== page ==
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Ravand Samaeekia, Behnam Rabiee, Ilham Putra, Xiang Shen, Young Jae Park, Peiman Hematti, Medi Eslani, Ali R. Djalilian; Effect of Human Corneal Mesenchymal Stromal Cell-derived Exosomes on Corneal Epithelial Wound Healing. Invest. Ophthalmol. Vis. Sci. 2018;59(12):5194-5200. doi: https://doi.org/10.1167/iovs.18-24803.
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Mesenchymal stromal cells (MSCs) have been used therapeutically to modulate inflammation and promote repair. Extracellular vesicles, including exosomes, have been identified as one of the important mediators. This study investigated the effect of human corneal MSC-derived exosomes on corneal epithelial wound healing.
Corneal MSCs (cMSCs) were isolated from human cadaver corneas. The secretome was collected after 72 hours and exosomes were isolated using differential ultracentrifugation. Morphology and size of exosomes were examined by electron microscopy and dynamic light scattering. Expression of CD9, CD63, and CD81 by cMSC exosomes was evaluated by western blotting. Cellular uptake of exosomes was studied using calcein-stained exosomes. The effect of exosome on wound healing was measured in vitro using a scratch assay and in vivo after 2-mm epithelial debridement wounds in mice.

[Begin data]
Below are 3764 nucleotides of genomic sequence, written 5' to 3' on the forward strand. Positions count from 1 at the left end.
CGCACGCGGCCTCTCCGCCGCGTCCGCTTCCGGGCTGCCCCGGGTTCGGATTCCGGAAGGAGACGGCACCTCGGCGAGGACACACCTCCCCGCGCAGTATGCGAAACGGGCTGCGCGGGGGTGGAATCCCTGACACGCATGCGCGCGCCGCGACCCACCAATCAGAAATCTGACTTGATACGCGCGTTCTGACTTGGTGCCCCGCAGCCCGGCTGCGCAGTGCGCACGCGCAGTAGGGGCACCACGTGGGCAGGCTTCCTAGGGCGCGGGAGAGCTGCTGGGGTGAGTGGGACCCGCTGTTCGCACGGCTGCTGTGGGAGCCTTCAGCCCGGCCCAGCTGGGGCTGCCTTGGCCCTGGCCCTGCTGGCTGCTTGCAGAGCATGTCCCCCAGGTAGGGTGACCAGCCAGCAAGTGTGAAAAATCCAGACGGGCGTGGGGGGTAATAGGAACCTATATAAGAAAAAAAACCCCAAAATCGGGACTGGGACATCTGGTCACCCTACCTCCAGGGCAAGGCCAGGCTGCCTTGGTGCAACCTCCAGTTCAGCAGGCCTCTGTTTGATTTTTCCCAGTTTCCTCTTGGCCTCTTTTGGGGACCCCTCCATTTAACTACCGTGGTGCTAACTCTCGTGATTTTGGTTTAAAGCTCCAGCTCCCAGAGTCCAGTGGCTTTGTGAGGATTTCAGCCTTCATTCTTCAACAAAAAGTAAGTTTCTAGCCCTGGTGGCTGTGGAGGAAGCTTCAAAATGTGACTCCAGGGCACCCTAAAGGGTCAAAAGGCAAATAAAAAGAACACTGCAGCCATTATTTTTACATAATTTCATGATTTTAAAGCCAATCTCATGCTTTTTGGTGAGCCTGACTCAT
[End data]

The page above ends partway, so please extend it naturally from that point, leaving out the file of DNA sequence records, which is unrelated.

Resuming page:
cMSC exosomes were morphologically round and main population ranged between 40 and 100 nm in diameter. They expressed CD9, CD63, and CD81, and did not express GM130, Calnexin, and Cytochrome-C. Stained cMSC exosomes were successfully taken up by human cMSCs, human corneal epithelial cells (HCECs), and human macrophages in vitro and by corneal epithelium in vivo. In scratch assay, after 16 hours, cMSC exosome treated HCECs had 30.1% ± 14% remaining wound area compared to 72.9% ± 8% in control (P < 0.005). In vivo, after 72 hours, cMSC exosome-treated corneas had 77.5% ± 3% corneal wound healing compared to 41.6% ± 7% in the control group (P < 0.05).
Human cMSC exosomes can accelerate corneal epithelial wound healing, and thus, may provide a therapeutic approach for ocular surface injuries.
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